OKOKKO

c 1844 - c 1906 from Tierra del Fuego


Yahgan Indian, was persuaded by GP DESPARD to come to Keppel Island when he was 15. He arrived with several others in January 1859. During a stay of 10 months, he learnt practical skills as well as Christian fundamentals.

On their return to Wulaia, Navarin Island, at the beginning of November, Okokko witnessed, but did not take part in, the massacre of the mission party of nine men with the exception of Alfred Coles, the cook. Okokko and his companion subsequently placed the bodies together and protected them with rocks. Afterwards he pleaded to be allowed to return to Keppel, which he did with his wife, Camilenna.

In 1863, when the STIRLING family arrived in Keppel to take charge of the mission work, they found there, in addition to the BARTLETT family and Thomas BRIDGES, Okokko and his wife and two children. By this time Okokko's grasp of English and the Christian faith had greatly improved and in return he had helped Bridges to learn Yahgan and understand his people's customs. As a result, Stirling was able to set off for Tierra del Fuego to visit the Indians for the first time since the massacre, taking with him Okokko and Bridges to act as interpreters. Okokko's task was to explain to his fellow Indians the purpose of the Keppel Mission. Such was his success that 11 of the hearers decided to go there with him on board the Allen Gardiner. In early 1864, it was decided that Okokko and family should go back to Wulaia to live, properly established in their own house and garden following the pattern of life they had learned on Keppel. It was on this visit that Okokko identified to Stirling the place where the 1859 massacre had taken place, thus allowing six of the dead to be given a Christian burial.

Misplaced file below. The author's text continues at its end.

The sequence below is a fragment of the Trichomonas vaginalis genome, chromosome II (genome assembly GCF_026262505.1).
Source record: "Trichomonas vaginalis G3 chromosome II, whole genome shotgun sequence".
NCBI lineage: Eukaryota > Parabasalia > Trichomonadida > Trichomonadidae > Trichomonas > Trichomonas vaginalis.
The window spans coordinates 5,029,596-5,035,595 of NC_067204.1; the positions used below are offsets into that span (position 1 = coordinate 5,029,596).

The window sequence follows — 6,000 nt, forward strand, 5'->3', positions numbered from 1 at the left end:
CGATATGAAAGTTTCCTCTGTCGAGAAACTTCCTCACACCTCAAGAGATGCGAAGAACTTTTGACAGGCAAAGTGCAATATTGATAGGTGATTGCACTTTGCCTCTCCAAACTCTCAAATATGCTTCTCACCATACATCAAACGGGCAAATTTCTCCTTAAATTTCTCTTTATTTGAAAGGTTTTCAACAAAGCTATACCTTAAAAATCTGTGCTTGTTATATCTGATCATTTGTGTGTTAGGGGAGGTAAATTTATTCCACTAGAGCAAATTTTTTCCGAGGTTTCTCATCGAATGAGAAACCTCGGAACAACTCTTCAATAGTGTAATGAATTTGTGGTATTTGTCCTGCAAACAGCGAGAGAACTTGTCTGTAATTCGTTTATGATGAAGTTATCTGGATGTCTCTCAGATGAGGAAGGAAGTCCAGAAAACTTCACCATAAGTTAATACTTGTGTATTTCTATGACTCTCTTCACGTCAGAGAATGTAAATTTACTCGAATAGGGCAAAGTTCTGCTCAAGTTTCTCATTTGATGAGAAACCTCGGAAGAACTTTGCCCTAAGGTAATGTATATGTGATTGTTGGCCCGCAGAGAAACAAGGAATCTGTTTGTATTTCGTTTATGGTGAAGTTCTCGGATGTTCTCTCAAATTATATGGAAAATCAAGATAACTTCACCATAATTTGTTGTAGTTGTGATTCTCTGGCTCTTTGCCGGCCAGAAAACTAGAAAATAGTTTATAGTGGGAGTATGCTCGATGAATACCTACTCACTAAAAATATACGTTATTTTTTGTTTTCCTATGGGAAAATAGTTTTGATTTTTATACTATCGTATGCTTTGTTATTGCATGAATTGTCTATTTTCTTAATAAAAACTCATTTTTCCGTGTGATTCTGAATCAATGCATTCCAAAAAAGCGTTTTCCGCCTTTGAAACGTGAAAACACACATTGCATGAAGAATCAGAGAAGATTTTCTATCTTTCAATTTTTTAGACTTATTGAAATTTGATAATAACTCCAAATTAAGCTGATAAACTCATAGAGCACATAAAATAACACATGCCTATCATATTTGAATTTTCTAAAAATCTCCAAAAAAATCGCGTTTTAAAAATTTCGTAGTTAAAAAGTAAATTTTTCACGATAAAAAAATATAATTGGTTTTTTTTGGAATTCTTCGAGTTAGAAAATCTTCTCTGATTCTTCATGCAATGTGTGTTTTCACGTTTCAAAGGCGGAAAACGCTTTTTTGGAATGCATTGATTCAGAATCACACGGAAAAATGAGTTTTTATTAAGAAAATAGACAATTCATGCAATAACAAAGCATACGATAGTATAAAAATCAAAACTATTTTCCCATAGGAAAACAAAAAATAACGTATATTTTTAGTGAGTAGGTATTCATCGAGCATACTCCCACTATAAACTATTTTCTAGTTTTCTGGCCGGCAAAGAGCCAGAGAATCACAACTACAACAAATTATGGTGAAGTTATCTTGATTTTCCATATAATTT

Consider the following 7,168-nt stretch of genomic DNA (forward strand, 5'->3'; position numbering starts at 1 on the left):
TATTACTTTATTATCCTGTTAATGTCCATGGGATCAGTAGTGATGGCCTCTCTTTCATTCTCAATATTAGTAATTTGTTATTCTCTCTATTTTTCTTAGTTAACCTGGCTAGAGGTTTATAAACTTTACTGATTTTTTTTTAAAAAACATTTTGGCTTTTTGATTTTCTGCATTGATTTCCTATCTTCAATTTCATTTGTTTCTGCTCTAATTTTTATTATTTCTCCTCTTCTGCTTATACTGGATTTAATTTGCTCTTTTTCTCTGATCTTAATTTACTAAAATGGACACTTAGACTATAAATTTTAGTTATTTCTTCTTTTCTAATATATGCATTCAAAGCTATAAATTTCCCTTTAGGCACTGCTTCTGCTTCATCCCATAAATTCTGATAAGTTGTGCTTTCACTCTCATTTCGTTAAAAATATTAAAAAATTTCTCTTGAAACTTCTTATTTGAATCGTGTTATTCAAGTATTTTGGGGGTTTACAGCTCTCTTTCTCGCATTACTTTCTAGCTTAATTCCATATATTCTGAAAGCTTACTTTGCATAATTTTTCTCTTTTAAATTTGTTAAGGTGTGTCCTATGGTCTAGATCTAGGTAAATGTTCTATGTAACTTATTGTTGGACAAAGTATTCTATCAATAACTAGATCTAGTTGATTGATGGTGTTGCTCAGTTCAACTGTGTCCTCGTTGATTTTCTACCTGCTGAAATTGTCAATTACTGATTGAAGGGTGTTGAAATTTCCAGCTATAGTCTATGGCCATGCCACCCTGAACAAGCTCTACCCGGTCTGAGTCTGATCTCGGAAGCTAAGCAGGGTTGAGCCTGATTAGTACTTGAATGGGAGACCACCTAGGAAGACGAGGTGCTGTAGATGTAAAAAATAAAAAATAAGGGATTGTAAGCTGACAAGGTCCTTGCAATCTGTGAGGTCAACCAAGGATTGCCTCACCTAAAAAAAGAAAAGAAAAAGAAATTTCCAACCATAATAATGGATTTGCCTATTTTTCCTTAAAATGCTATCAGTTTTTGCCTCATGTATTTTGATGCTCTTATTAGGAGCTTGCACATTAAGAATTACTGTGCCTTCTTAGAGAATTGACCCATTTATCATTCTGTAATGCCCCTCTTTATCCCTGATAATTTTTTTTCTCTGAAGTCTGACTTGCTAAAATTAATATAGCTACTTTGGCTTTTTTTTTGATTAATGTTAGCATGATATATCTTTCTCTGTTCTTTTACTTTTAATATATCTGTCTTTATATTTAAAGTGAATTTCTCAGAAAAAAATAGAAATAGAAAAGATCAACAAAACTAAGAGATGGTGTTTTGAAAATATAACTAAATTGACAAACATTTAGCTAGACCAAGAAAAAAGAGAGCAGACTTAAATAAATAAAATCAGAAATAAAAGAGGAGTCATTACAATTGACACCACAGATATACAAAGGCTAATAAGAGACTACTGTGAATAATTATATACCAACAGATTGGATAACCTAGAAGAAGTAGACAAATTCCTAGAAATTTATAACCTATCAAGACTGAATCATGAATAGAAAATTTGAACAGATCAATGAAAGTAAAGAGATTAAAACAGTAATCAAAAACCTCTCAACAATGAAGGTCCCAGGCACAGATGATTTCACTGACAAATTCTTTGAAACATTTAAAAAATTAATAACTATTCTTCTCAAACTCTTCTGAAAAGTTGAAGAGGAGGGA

On a visit to Okokko a year later, the missionaries found that, having established himself and family well, jealous tribesmen had destroyed his house and garden. In view of Stirling's impending visit to England, it was decided to take him and his family back to Keppel. After Stirling's return to Keppel in April 1867, he decided to set up on Navarin Island a small settlement of Indians who had been at Keppel. Okokko was to take charge. Stirling planned to establish himself permanently on the opposite shore of the Beagle Channel on what is now the site of Ushuaia. Stirling's stay in 1869 among the Indians lasted only seven months until he was called to London to be consecrated bishop. In 1872, Okokko and Camilenna and their five children were the first of 36 Indians to be baptised by Thomas BRIDGES. Little is recorded about Okokko afterwards. He died c1906 at Ushuaia, one of the last of the surviving Yahgan Indians.

Okokko and his wife were key figures in introducing the missionaries to the Yahgan language and culture. They convinced their countrymen of the benefits of Christianity and of embracing European values.

Authors

Jeremy Howat